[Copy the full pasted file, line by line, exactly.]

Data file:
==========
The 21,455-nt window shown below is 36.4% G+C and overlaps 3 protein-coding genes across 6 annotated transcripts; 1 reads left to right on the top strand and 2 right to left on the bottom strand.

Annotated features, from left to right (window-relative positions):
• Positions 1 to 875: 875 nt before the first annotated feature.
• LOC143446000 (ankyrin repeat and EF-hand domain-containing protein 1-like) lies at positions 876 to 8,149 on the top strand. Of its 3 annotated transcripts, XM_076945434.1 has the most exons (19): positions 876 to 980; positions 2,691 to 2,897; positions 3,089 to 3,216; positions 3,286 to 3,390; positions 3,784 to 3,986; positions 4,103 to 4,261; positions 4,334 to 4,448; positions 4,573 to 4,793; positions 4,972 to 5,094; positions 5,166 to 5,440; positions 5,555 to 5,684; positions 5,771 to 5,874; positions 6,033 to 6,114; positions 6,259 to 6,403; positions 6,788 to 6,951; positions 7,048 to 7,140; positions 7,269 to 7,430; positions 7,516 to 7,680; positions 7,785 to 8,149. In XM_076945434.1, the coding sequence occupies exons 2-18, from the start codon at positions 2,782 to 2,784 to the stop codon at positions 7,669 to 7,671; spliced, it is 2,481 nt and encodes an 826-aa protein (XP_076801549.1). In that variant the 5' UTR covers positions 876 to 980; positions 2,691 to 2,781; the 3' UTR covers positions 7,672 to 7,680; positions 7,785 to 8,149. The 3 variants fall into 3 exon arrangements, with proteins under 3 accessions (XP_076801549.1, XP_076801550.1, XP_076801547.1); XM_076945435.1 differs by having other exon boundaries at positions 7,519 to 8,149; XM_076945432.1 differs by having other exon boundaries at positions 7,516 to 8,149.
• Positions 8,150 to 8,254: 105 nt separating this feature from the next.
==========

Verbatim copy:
The 21,455-nt window shown below is 36.4% G+C and overlaps 3 protein-coding genes across 6 annotated transcripts; 1 reads left to right on the top strand and 2 right to left on the bottom strand.

Annotated features, from left to right (window-relative positions):
• Positions 1 to 875: 875 nt before the first annotated feature.
• LOC143446000 (ankyrin repeat and EF-hand domain-containing protein 1-like) lies at positions 876 to 8,149 on the top strand. Of its 3 annotated transcripts, XM_076945434.1 has the most exons (19): positions 876 to 980; positions 2,691 to 2,897; positions 3,089 to 3,216; positions 3,286 to 3,390; positions 3,784 to 3,986; positions 4,103 to 4,261; positions 4,334 to 4,448; positions 4,573 to 4,793; positions 4,972 to 5,094; positions 5,166 to 5,440; positions 5,555 to 5,684; positions 5,771 to 5,874; positions 6,033 to 6,114; positions 6,259 to 6,403; positions 6,788 to 6,951; positions 7,048 to 7,140; positions 7,269 to 7,430; positions 7,516 to 7,680; positions 7,785 to 8,149. In XM_076945434.1, the coding sequence occupies exons 2-18, from the start codon at positions 2,782 to 2,784 to the stop codon at positions 7,669 to 7,671; spliced, it is 2,481 nt and encodes an 826-aa protein (XP_076801549.1). In that variant the 5' UTR covers positions 876 to 980; positions 2,691 to 2,781; the 3' UTR covers positions 7,672 to 7,680; positions 7,785 to 8,149. The 3 variants fall into 3 exon arrangements, with proteins under 3 accessions (XP_076801549.1, XP_076801550.1, XP_076801547.1); XM_076945435.1 differs by having other exon boundaries at positions 7,519 to 8,149; XM_076945432.1 differs by having other exon boundaries at positions 7,516 to 8,149.
• Positions 8,150 to 8,254: 105 nt separating this feature from the next.